Britten M. Walker was an Army sniper who had a breakdown earlier this year after three combat tours.
Chris Kreiger thought he was losing his mind after returning from the Iraq War with the Army, unaware that a traumatic brain injury had exacerbated his post-traumatic stress disorder.
And Dana Cushing is a Marine veteran whose years-long fight for Department of Veterans Affairs health care services has led, most recently, to a nervous breakdown.
Today, advocates for veterans are launching a fund drive -- "Compassion is courageous" -- to raise more than $535,000 to assist ailing veterans and their loved ones who are in need of mental health services.
"How can you say the answer for Walker is federal prison?" asked attorney Roman J. Fontana.
"If you get treatment immediately, your chances of adapting when you return home are going to increase," Fontana said of the mental illnesses that veterans often face.
Fontana, a veteran of the wars in Iraq and Afghanistan, is a leader in the 60-day fund drive sponsored by the Mental Health Association of Erie County that aims to fill gaps in mental health services that he and others say are missing in the federal veterans health care system.
As for the notion of helping veterans through community resources, Andrew Walker, Britten's twin brother, says that's exactly what is needed. His brother was jailed after threatening and assaulting VA workers and two weeks ago was transferred from jail to a psychiatric hospital for an evaluation.
"I have other veteran friends who served in the [Persian] Gulf War who have a lot of similar issues [to what] Britt has had, and it seems like when they go to the VA Hospital on Bailey Avenue, they feel they have to fight the system as well," Andrew Walker said. "Unfortunately, Britt took it to the next extreme."
That's what organizers of the fund drive want to avoid by providing assistance to veterans of Iraq and Afghanistan.
This is not the first time the Mental Health Association has gotten involved with assisting veterans returning from war. In the last two years, the nonprofit organization, which specializes in mental health advocacy and referrals to service providers, has set up programs that recruit attorneys and mental health professionals to donate their services.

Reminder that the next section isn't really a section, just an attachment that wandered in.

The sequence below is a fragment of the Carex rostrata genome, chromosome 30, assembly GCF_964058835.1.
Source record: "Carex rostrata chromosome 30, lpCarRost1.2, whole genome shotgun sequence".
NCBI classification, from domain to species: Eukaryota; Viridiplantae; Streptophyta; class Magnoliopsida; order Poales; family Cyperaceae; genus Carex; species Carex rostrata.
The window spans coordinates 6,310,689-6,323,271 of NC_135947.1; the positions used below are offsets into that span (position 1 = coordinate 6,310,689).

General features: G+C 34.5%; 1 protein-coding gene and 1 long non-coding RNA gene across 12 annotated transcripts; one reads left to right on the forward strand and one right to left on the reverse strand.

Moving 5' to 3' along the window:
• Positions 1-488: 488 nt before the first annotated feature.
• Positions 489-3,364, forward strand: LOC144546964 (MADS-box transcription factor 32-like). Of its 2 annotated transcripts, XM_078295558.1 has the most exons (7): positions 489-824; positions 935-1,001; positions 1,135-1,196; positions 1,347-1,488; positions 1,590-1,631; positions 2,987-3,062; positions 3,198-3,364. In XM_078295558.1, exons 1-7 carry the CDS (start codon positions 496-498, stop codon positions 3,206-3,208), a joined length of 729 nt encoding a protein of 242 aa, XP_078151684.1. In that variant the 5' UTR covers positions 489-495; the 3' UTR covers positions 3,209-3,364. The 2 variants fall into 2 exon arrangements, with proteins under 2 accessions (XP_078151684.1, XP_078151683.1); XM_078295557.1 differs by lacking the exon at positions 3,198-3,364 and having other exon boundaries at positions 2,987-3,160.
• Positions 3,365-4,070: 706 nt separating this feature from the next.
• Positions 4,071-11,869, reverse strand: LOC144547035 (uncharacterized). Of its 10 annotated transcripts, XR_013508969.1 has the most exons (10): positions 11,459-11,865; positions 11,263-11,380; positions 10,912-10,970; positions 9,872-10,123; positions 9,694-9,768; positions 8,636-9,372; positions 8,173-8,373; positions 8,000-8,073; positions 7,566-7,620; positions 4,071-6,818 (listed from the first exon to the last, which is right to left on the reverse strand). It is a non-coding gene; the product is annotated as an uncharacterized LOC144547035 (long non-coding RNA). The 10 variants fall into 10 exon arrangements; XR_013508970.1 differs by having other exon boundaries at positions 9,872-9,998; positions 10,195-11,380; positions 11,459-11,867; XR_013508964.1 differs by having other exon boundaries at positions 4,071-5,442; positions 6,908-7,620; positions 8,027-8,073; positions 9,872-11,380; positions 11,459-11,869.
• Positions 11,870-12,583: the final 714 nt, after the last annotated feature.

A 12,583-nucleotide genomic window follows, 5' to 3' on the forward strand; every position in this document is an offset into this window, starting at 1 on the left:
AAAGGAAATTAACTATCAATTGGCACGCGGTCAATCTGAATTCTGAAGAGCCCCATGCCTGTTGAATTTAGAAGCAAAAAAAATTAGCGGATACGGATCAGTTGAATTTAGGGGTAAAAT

Under the new proposal, family members of veterans stand to benefit, too, through therapy programs for them.
"If you live with a veteran who has mental health problems, you're probably going to develop some yourself," said Cushing, who suffers from post-traumatic stress disorder, or PTSD, and a traumatic brain injury from her two tours of duty in Iraq.
She says the VA has denied her hand controls to operate her car, which she feels she needs because of a service-related shoulder injury. In January, unable to turn the steering wheel quickly enough, she said, she was involved in an accident.
After that, life got worse.
"My doctor told me I had a nervous breakdown," Cushing said.
There is no question that returning veterans are not receiving adequate care, said Gretchen Fierle, chairwoman of the drive for the Mental Health Association.
"I was so appalled and disgusted at how our veterans are underserved," Fierle said. "We, as a community, have to solve this problem. We can't wait years and years for the government to change it. The system is broken, and we can't wait."